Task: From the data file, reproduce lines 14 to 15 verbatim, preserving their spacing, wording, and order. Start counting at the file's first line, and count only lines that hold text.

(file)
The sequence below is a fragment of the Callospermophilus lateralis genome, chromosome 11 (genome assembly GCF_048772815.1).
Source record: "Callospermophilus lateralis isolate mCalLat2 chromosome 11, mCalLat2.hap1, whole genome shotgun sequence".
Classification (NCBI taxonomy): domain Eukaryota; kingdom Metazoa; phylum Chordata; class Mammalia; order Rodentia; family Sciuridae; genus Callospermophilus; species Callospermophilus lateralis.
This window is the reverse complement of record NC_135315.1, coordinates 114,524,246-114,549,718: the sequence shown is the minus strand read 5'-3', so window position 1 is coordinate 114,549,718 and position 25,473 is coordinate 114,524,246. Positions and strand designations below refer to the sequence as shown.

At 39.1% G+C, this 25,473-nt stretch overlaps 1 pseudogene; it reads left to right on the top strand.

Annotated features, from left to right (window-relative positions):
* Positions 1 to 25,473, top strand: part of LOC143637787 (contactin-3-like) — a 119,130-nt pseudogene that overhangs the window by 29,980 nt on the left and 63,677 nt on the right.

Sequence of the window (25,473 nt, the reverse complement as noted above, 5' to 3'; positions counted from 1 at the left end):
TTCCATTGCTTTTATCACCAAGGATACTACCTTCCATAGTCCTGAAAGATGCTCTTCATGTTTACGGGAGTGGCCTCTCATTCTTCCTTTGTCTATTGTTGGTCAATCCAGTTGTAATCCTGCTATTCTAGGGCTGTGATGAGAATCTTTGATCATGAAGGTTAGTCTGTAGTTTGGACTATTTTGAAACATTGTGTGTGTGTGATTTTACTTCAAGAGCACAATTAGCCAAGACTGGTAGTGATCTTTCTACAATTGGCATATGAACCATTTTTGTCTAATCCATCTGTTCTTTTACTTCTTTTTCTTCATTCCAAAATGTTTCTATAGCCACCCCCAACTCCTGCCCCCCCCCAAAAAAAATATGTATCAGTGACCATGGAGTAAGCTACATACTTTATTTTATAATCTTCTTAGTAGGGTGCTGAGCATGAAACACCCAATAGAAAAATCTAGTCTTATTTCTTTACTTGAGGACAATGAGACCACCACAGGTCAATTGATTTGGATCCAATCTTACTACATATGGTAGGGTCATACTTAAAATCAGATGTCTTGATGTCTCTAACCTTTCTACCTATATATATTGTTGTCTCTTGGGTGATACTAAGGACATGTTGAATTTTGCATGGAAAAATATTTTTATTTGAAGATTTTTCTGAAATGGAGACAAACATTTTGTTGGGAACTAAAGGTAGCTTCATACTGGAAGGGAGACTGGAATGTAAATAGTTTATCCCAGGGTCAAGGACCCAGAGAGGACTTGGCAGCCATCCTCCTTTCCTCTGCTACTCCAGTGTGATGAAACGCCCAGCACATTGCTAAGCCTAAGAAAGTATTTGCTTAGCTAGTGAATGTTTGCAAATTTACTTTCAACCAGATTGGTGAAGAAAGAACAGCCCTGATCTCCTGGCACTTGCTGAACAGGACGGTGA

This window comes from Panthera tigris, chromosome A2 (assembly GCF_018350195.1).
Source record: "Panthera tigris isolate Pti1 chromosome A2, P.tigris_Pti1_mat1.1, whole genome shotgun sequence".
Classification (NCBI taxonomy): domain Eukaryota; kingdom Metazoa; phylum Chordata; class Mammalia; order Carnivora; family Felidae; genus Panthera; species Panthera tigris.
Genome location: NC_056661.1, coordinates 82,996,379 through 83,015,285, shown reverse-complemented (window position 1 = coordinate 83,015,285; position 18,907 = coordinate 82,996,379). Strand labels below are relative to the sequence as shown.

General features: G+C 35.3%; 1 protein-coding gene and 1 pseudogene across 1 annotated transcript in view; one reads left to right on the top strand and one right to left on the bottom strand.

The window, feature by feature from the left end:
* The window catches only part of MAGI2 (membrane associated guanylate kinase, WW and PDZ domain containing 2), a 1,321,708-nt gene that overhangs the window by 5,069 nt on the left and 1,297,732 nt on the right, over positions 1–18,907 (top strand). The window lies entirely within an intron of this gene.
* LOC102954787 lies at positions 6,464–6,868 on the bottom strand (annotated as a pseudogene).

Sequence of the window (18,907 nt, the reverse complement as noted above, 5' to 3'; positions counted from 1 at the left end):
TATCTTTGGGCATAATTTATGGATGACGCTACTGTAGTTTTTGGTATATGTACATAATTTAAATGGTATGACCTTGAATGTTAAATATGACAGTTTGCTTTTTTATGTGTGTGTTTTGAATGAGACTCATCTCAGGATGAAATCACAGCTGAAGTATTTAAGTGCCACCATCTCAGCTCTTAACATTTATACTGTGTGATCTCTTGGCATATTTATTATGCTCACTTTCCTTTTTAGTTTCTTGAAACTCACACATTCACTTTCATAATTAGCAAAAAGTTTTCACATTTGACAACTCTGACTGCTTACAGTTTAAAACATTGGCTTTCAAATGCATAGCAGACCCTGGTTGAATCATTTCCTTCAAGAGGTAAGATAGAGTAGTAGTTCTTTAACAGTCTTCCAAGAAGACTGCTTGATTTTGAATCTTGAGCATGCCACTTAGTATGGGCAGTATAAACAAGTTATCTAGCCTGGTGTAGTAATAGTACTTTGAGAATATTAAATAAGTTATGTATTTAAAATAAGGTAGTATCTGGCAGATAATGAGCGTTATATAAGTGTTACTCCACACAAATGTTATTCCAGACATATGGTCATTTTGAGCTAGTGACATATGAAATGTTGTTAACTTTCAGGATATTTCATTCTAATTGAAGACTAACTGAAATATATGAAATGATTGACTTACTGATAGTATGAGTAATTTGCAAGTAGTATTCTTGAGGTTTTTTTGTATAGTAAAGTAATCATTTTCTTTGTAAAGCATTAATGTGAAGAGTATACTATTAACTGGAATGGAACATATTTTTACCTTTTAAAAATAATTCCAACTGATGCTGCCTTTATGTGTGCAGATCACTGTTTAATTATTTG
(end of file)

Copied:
General features: G+C 35.3%; 1 protein-coding gene and 1 pseudogene across 1 annotated transcript in view; one reads left to right on the top strand and one right to left on the bottom strand.

The window, feature by feature from the left end: